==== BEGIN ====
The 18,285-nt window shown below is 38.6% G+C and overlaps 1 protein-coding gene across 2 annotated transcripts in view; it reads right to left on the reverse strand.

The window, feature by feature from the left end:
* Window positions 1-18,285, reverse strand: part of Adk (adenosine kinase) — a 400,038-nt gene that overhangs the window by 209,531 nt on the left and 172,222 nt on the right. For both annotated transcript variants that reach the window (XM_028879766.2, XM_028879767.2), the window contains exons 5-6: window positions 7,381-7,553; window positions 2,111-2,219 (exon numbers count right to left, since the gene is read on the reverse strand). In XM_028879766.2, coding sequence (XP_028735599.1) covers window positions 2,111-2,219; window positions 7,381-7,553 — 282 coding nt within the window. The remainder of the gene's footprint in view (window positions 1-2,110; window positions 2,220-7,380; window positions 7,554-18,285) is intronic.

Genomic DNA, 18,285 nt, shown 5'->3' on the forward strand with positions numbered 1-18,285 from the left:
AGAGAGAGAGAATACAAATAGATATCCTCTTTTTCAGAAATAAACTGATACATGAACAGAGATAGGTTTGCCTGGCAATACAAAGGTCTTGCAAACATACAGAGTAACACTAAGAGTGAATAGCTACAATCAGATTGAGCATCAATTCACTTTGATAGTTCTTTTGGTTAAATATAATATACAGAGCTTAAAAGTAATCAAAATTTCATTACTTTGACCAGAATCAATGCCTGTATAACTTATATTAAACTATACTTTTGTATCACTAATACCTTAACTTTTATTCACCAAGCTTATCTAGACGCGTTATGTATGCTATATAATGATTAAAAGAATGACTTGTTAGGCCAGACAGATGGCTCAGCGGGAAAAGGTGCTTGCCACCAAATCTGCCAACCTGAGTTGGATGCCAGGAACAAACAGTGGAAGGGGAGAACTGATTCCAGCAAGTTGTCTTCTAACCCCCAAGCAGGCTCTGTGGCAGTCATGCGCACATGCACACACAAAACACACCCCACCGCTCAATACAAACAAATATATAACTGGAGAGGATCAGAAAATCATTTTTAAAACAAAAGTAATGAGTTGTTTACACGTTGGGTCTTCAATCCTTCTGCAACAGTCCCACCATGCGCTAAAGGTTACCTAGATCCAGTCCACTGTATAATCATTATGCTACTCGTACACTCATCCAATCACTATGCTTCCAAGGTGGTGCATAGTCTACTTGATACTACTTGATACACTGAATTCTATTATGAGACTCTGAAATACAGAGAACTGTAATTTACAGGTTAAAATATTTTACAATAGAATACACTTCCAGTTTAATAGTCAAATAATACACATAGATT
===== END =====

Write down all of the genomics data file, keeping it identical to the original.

The 18,285-nt window shown below is 38.6% G+C and overlaps 1 protein-coding gene across 2 annotated transcripts in view; it reads right to left on the reverse strand.

The window, feature by feature from the left end:
* Window positions 1-18,285, reverse strand: part of Adk (adenosine kinase) — a 400,038-nt gene that overhangs the window by 209,531 nt on the left and 172,222 nt on the right. For both annotated transcript variants that reach the window (XM_028879766.2, XM_028879767.2), the window contains exons 5-6: window positions 7,381-7,553; window positions 2,111-2,219 (exon numbers count right to left, since the gene is read on the reverse strand). In XM_028879766.2, coding sequence (XP_028735599.1) covers window positions 2,111-2,219; window positions 7,381-7,553 — 282 coding nt within the window. The remainder of the gene's footprint in view (window positions 1-2,110; window positions 2,220-7,380; window positions 7,554-18,285) is intronic.

Genomic DNA, 18,285 nt, shown 5'->3' on the forward strand with positions numbered 1-18,285 from the left:
AGAGAGAGAGAATACAAATAGATATCCTCTTTTTCAGAAATAAACTGATACATGAACAGAGATAGGTTTGCCTGGCAATACAAAGGTCTTGCAAACATACAGAGTAACACTAAGAGTGAATAGCTACAATCAGATTGAGCATCAATTCACTTTGATAGTTCTTTTGGTTAAATATAATATACAGAGCTTAAAAGTAATCAAAATTTCATTACTTTGACCAGAATCAATGCCTGTATAACTTATATTAAACTATACTTTTGTATCACTAATACCTTAACTTTTATTCACCAAGCTTATCTAGACGCGTTATGTATGCTATATAATGATTAAAAGAATGACTTGTTAGGCCAGACAGATGGCTCAGCGGGAAAAGGTGCTTGCCACCAAATCTGCCAACCTGAGTTGGATGCCAGGAACAAACAGTGGAAGGGGAGAACTGATTCCAGCAAGTTGTCTTCTAACCCCCAAGCAGGCTCTGTGGCAGTCATGCGCACATGCACACACAAAACACACCCCACCGCTCAATACAAACAAATATATAACTGGAGAGGATCAGAAAATCATTTTTAAAACAAAAGTAATGAGTTGTTTACACGTTGGGTCTTCAATCCTTCTGCAACAGTCCCACCATGCGCTAAAGGTTACCTAGATCCAGTCCACTGTATAATCATTATGCTACTCGTACACTCATCCAATCACTATGCTTCCAAGGTGGTGCATAGTCTACTTGATACTACTTGATACACTGAATTCTATTATGAGACTCTGAAATACAGAGAACTGTAATTTACAGGTTAAAATATTTTACAATAGAATACACTTCCAGTTTAATAGTCAAATAATACACATAGATT